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News number: 8710231230

14:49 | 2009-01-12


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Gharibpur Calls Iran's Tazieh Oriental Opera

TEHRAN (FNA)- Stage director Behruz Gharibpur believes Iran's tazieh (passion play) is an oriental opera with high potential for the modern world.

Gharibpur is currently working on the Ashura opera puppet show, which is due to go on stage in the 27th Fajr International Theater Festival opening on January 21, MNA reported on Sunday.

Ashura, the tenth of the month of Muharram, marks the anniversary of the martyrdom of Imam Hussein (AS) and a number of his followers.

The Ashura opera puppet show is a blend of music, puppetry, poetry, and tazieh. Tazieh has long been practiced across the country and has been a center of attention for dramatic art lovers.

Proper use of elements of dramatic arts in tazieh has helped preserve its great attraction and freshness. The play is widely performed during the mourning ceremonies of Muharram across the country.

There is a trace of tazieh observed in most Iranian plays performed throughout the country. While artists often make use of tazieh elements in their works, not many have performed tazieh in the puppet show style.

These days, Gharibpur and his troupe are rehearsing the Ashura opera puppet show at Tehran's Ferdowsi Hall of Rudaki Foundation.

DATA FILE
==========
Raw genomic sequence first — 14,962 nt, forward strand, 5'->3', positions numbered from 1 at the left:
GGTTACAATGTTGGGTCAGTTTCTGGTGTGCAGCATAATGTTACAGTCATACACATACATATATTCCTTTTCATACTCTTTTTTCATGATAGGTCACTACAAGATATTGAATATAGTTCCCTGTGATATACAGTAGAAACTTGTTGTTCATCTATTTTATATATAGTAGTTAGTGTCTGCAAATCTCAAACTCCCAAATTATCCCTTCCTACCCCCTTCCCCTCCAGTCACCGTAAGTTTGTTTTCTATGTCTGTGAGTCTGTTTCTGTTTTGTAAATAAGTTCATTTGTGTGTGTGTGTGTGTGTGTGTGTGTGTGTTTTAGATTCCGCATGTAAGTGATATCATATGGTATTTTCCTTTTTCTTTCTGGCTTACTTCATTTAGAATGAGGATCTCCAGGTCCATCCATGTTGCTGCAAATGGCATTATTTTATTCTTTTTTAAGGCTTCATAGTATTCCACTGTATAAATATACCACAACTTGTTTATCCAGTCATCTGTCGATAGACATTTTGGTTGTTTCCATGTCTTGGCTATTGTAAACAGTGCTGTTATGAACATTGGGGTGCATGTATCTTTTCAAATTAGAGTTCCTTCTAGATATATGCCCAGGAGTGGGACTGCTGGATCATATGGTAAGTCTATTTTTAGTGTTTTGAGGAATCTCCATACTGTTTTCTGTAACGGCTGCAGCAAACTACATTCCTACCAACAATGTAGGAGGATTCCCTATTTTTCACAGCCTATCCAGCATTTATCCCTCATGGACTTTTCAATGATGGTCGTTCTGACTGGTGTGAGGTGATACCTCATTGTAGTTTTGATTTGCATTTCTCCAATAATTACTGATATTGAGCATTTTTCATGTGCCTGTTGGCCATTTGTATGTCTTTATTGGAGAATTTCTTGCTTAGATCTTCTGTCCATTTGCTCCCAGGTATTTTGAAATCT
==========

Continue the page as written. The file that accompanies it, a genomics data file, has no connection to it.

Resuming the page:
Next to the hall are several small workshops where the puppets are made, and veteran puppet-maker Ali Pakdast and his other colleagues are working on the Ashura puppets. Seventy two puppets will be performing in the opera that is to last 72 minutes.

The team is preparing the stage design and some puppeteers are practicing their roles under the direction of Gharibpur.

One interesting point is that the small puppets seem to grow bigger in the creative stage lighting and even appear to be life-size.

The cavalrymen begin to enter the stage and Gharibpur helps them in their movements to present a realistic image to the viewers.

"To make better use of tazieh and its potential has always been one of my concerns. The tazieh reciters and performers have made great efforts to make appropriate use of tazieh and to increase its impression and add to its beauty since the Safavid era," Gharibpur stated.

"But most of the efforts were made by those with deep religious beliefs but limited artistic ability and without experience in the field of dramatic arts. Now it is the artists' responsibility to help modernize this art of tazieh.

"In seeking ways for a modern approach to tazieh, I realized that tazieh can be viewed as an oriental opera. After my experience with two previous operas (Macbeth, Rustam and Sohrab) both having western style and structure, I decided to apply these techniques to an Ashura opera," he explained.

He further continued that in this opera show, puppets have an advantage over actors, adding, "In puppet shows, one can more easily portray heroes and champions for the audience without having to deal with issues of reputations or positive or negative images that actors bring with them to the stage."

Gharibpur stressed that he has also made use of poetry by the Safavid era poet Mohtasham Kashani on the martyrdom of Imam Hussein (AS).

The music for the play, composed by Ukrainian-based Iranian musician Behzad Abdi, was also recorded at the National Radio Company by the Ukraine Symphony Orchestra in Kiev.